The lucky mo

The lucky mo. Deep in Movember.

The lucky mo. Deep in Movember.

It was halfway through November that it occurred to me. Ever since I had shaved off my beard and started growing an unsightly trucker moustache, for Movember, I had scored a point or even points in every hockey game I’d played. A couple of goals and a few assists for the Cherokees, goals or assists in every development league outing on a Tuesday night… I suddenly thought: is this a thing? And the moment I thought that, then, yes, this was now a thing.

A magical moustache.

Hockey, like most sports, lends itself to superstitions. As the feeling took hold that my moustache was a hideous yet potentially lucky charm, I found myself going onto the ice thinking about The Movember Streak and marvelling when I left the ice with yet more points in my pocket.

Pre-training, sitting in the Henke Rink stands, watching a session before ours, I got chatting to Christine Cockerell, of Melbourne Ice and Australian team fame. Do you have any superstitions, I asked? What’s your version of the Lucky Mo? Chris said, while dressing for a game, she must always touch her left shin guard first. ‘If I can’t see what leg it is in my bag, I move my bag around, or I move it with another item till I can see the left shin pad,’ she said. Chris also always wears two pairs of socks over her shin guards, which is a whacky superstition.

Christine Cockerill in action for the Ice. Pic: Tania Chalmers Photography.

Christine Cockerell in action for the Ice. Pic: Tania Chalmers Photography.

I put a call out on the Book of Faces. Hockey players came back with some beauties, like Justin Young who claims kissing his stick on the way to the bench isn’t a superstition, uh uh, no way; or there was the goalie who doesn’t let his skates touch the blue or centre lines, and who kisses the crossbar (Gary Agular). Dan ‘Yoda’ Byrne doesn’t drink liquid during a game, which is pretty strange, but chews gum, while Daniel Tofters insists on smoking a cigarette before donning his gear. ‘100 per cent success rate this season,’ he wrote.

Emma Rogers also made me laugh with: ‘During my first playoffs I would have half a caramel slice about 5 minutes before the game Every game. We made finals and won . I also have a habit of putting a mint in my mouth at the start of every period. And drink next to no water during a game.’ What is it with these superstitious freaks who actively dehydrate during games?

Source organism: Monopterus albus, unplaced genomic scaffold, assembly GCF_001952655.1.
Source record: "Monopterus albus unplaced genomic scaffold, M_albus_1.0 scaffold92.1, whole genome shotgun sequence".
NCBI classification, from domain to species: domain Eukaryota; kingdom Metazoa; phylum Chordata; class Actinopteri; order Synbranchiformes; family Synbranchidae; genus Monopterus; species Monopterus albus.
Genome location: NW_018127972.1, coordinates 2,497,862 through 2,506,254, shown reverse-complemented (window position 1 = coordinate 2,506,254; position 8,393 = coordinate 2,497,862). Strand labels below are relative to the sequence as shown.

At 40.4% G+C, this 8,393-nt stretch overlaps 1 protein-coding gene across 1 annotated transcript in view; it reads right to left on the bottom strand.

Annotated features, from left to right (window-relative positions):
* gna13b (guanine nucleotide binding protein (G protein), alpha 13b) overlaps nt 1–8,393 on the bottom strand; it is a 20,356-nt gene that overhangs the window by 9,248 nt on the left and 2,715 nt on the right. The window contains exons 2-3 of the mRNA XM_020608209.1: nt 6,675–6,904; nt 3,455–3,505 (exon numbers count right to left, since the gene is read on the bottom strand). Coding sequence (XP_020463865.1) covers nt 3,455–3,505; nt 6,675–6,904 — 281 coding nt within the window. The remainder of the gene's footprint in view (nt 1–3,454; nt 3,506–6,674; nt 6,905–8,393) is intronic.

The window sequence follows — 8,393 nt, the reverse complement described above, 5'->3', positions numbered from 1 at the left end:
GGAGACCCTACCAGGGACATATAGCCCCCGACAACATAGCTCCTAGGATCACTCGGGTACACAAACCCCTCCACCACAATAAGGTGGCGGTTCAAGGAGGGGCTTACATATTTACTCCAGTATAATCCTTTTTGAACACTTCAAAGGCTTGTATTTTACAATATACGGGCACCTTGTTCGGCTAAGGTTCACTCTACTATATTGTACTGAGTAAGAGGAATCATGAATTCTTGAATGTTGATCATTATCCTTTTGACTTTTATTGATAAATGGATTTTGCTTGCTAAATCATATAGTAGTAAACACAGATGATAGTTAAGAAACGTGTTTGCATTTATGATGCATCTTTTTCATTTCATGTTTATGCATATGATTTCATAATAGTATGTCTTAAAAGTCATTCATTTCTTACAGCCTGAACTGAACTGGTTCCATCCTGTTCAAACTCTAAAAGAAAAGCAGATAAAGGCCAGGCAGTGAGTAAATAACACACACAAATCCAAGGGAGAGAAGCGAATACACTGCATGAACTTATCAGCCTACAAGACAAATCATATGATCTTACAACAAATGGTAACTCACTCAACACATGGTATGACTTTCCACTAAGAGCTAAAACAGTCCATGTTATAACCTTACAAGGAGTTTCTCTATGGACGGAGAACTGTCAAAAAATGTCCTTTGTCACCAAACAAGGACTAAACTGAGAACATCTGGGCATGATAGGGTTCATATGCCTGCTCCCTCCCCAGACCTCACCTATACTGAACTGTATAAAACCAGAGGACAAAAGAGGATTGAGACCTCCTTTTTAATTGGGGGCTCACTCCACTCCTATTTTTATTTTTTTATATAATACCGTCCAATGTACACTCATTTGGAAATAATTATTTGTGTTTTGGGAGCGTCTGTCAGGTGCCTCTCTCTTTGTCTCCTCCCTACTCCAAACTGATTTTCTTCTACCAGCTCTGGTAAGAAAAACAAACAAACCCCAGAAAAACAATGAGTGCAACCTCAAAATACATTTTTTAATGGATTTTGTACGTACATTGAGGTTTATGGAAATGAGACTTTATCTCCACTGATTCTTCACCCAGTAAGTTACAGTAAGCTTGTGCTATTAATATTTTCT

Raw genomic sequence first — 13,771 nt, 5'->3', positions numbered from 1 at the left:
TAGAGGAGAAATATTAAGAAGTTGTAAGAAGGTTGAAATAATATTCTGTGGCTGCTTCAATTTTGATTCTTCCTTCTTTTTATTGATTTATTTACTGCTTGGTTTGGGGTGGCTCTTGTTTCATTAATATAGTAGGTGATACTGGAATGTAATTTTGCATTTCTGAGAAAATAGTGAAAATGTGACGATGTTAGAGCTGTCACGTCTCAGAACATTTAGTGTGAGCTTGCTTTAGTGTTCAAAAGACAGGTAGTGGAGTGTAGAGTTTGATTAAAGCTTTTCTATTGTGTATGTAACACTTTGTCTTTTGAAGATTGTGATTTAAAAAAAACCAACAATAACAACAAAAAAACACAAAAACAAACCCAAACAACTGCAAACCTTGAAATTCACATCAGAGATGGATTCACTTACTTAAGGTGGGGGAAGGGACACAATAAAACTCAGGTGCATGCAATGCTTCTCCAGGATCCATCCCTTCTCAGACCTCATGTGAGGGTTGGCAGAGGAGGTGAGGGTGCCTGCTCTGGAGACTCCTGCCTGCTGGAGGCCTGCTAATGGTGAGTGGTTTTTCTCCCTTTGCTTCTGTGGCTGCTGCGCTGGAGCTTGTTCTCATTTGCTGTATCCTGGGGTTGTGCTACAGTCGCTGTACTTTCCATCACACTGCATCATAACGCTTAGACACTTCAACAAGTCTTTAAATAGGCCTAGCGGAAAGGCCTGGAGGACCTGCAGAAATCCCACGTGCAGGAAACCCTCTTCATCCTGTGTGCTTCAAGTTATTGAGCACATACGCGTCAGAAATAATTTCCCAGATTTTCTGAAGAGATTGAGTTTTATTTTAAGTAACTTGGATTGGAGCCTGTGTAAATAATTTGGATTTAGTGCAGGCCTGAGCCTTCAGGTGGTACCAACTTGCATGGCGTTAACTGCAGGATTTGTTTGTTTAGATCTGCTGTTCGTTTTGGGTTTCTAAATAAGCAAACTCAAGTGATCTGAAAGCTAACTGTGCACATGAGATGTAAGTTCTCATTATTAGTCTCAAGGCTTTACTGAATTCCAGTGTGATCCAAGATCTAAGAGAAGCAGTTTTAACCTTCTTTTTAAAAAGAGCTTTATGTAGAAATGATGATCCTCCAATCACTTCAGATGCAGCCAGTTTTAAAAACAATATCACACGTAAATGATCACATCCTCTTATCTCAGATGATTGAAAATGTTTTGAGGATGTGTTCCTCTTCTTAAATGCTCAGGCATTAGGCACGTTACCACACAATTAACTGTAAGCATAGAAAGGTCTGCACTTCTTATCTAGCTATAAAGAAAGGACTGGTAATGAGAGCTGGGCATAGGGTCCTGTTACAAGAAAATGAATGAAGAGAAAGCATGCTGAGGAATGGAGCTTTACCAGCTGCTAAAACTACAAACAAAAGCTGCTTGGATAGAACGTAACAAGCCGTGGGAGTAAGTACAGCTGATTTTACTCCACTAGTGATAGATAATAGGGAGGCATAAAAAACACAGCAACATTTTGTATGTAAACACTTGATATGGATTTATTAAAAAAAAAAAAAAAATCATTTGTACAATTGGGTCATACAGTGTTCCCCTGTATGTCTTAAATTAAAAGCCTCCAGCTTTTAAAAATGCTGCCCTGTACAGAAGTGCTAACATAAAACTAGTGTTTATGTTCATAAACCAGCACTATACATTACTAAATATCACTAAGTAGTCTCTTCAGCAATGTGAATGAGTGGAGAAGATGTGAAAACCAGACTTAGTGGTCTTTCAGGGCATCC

Will Ong said he carries a potato around in his pocket while coaching the Jets but I’m not sure if that’s a superstition or just a desperate cry for help (I love you, Will!) and Trent Stokes’ answer was hilarious: ‘Not very superstitious but there’s a couple things I do to get into the mindset for a game. Always eat the same meal 2 hours out from a game. Always pack my gear in the same order and put my gear on in the same order. Listen to the same music on the way to the game. Always re-tape and wax my stick on game day whether it needs it or not. Try and sit in the same spot in the locker room. Always get to the game 1 hour early. Always start getting dressed 45mins before the game. Always lace my skates, walk and then re-lace. Always touch the goal once during warm ups. Finally, always look at the scoreboard during warm ups and take a second to envision winning and scoring.’

Other than all that, he’s not superstitious at all.

It’s important to note that a true superstition demands that some illogical part of your brain actually believes this will have an effect on whether you’ll be successful or not. Habits, rituals or systems don’t really count. For example, Will Ong and I both apparently share the exact same socks/skates routine: Socks on first, left skate, right skate, left shin pad, right shin pad, left sock tape, right sock tape. I do that every game, including a complicated over-taping routine that Lee Ampfea taught me years ago and I’ve stuck with. But I don’t think it would ruin my game if I didn’t follow the routine, so that’s not a superstition.

Instead, think of the classics: carrying a rabbit’s foot, throwing salt over your shoulder, seeing a black cat … all pretty whacky. The French have a fantastic one where if you give somebody a knife as a gift (and an Opinel always makes for an awesome gift, btw, if you’re still hunting for Christmas), the recipient MUST give the knife-giver some money in return. It can be five cents, that’s fine. But the friendship will be cut unless money changes hands as a gesture of good will, as the knife passes ownership the other way. I’ve been involved in several knife gifts, because of my French extended family, and trust me, that superstition is taken very seriously. I like it.